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At a statehouse rally, blacks say affluent whites' problems at the polls get most of the attention.
By LUCY MORGAN and JULIE HAUSERMAN
© St. Petersburg Times, published December 7, 2000
TALLAHASSEE -- As the political maelstrom in Florida's Capitol raged Wednesday, African-American leaders complained that their voices are being left out of the national debate.
The faces on the television, delivering the breathless analyses of the election's twists and turns, are mostly white, said civil rights leader the Rev. Jesse Jackson.
"None of them on the TV has lost a vote. They did not have to march to get a vote," Jackson told reporters after speaking at a statehouse rally that drew several thousand people who want Florida's votes recounted. "We've just had the right to vote for 35 years, so we're not tired yet."
Black leaders also criticized Gov. Jeb Bush, who created an uproar this year when he unveiled One Florida, a plan that eliminated most state affirmative action policies. Wednesday marked the fourth time civil rights leaders have protested at the Capitol since Jeb Bush took office.
"What triggered this was when Jeb Bush was audacious enough to kill affirmative action," Jackson said.
The governor defends One Florida and says minorities are better represented in state appointments and state business now than in years past.
On Wednesday, Jeb Bush responded to Jackson's attacks: "This is all politics," the governor said. "Any objective analysis of what we've done, I think people will say: "Job well done.' But in this kind of climate right now? In Tallahassee? On this day? There ain't no way. And I understand it. It's politics."
Jeb Bush, whose term ends in 2002, is particularly vulnerable among black voters. The election controversy has heightened the tension. Exit polls indicate high voter turnout among blacks this year: as much as 16 percent of the Florida electorate, compared with about 10 percent in the last presidential election. Most black votes -- 93 percent -- went to Vice President Al Gore, with Texas Gov. George W. Bush getting just 7 percent. Jeb Bush had won about twice as many black votes when he ran for governor, an indication that his One Florida policy may have hurt his brother in Florida.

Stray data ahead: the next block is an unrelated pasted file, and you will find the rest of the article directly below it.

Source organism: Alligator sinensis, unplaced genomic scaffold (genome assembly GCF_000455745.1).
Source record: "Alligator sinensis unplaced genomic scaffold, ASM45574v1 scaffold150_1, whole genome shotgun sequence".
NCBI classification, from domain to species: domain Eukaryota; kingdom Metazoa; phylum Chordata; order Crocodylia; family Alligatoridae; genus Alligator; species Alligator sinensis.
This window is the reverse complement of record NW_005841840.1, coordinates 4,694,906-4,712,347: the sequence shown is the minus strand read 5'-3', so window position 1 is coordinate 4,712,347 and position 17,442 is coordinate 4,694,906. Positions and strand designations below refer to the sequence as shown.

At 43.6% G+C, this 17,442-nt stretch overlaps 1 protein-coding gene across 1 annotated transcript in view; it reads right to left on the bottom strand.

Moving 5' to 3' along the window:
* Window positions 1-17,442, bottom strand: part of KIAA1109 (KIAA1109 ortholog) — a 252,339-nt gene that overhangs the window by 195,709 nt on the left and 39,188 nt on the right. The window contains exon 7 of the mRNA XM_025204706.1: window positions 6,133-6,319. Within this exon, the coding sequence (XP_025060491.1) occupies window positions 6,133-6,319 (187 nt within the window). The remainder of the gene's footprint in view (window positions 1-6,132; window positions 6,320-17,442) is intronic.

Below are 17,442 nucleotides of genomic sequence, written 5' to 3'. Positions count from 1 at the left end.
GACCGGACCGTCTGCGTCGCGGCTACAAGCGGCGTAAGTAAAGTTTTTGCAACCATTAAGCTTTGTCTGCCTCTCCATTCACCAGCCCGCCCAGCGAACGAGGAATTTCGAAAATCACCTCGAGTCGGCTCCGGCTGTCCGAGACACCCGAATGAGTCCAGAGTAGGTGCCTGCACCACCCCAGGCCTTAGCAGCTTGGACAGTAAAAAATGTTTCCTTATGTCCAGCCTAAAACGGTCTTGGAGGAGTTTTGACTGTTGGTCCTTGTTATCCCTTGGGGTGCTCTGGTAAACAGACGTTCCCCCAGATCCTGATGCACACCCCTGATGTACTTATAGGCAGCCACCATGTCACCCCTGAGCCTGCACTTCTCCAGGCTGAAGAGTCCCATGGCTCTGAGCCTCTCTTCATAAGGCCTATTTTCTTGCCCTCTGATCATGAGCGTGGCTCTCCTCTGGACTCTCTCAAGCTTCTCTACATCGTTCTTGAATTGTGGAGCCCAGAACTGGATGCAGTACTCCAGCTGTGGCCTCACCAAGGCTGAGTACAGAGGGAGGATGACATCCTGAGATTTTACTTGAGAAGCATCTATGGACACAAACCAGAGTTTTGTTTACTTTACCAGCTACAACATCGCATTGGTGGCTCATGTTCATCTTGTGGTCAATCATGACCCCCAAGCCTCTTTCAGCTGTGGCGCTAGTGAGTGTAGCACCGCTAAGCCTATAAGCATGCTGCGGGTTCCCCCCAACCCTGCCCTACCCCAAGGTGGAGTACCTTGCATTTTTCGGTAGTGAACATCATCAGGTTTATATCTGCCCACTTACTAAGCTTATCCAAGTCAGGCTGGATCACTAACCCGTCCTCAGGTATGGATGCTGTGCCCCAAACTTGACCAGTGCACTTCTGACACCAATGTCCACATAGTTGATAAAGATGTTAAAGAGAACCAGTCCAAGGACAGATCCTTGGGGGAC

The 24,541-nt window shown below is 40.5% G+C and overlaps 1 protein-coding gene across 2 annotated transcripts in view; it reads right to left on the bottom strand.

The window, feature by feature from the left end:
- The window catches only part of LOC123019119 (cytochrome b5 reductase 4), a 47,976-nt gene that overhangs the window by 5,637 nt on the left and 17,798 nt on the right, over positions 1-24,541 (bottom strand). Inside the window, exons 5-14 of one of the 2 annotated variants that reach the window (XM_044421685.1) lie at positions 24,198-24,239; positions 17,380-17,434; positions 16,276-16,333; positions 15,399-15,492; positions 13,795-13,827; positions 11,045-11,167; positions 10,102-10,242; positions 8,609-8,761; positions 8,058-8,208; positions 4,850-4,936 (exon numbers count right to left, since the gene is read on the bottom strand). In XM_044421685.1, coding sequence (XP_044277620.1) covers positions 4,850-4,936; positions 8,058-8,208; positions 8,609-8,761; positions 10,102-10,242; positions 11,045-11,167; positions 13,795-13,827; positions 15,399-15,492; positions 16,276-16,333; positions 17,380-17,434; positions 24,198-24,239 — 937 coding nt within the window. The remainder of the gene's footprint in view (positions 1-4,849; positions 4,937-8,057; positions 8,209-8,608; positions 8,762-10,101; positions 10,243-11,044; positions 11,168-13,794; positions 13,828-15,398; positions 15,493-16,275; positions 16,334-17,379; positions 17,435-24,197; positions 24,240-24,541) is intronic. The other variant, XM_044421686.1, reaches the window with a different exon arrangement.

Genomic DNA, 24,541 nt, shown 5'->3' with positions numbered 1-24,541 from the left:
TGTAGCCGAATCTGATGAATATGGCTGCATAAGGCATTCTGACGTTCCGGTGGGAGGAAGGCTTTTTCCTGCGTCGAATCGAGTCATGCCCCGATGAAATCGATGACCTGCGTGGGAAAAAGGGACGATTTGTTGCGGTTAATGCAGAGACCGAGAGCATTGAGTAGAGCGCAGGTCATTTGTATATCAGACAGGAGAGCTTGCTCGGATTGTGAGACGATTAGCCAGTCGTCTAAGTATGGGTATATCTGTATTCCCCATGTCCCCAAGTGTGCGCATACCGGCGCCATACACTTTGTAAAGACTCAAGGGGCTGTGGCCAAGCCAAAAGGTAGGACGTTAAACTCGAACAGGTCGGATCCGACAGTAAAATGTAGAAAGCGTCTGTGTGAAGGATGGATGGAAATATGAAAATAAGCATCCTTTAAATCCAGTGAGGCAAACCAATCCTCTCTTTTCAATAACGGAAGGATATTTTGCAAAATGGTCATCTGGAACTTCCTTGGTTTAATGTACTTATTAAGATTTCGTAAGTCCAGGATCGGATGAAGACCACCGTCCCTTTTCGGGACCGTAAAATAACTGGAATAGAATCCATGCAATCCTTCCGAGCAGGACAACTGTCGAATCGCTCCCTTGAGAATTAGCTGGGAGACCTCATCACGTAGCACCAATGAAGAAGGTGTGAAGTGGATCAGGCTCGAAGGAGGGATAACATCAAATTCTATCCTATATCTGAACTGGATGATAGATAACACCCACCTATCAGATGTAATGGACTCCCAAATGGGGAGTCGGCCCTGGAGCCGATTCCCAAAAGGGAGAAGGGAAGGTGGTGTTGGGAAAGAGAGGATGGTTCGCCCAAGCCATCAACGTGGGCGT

Black leaders complain that the high black turnout was for naught. Wednesday, members of the Legislature's black caucus -- all Democrats -- said they are ashamed of Florida in the wake of widespread reports that many black residents were denied the right to vote on Election Day.
The courts and the news media are focusing on what happened among white voters in Palm Beach County, but giving scant attention to problems reported by black voters in Gadsden County and other places where blacks were denied the right to vote, the lawmakers said.
"The limelight is focusing on the issues where there is more caviar, with $600-an-hour attorneys brought into the state to portray Florida as they want to," said state Sen. Al Lawson, D-Tallahassee. "Our people don't have the money to come in and demonstrate. They are poor people who wanted to share the American dream and marched down to their precincts on Nov. 7 to vote and were denied the right to vote."
The lawmakers want a study of the problems, a statewide uniform ballot and other measures to guarantee each ballot is counted in future elections. Jackson and the black lawmakers called on the Department of Justice to investigate irregularities in black precincts.
State Rep. Frederica Wilson, D-Miami, said minority precincts across Florida often are saddled with the oldest and most out-of-date voting equipment and minority voters are stopped by police near voting precincts.
Henry Williams, a 67-year-old black man who cast his first vote in segregated Miami in 1955, boarded a bus at 2 a.m. to get to the Tallahassee rally.
"We fought so long and so hard and got killed and beaten up to earn the vote," Williams said. "Then, when we vote, it doesn't count. That's why we're here."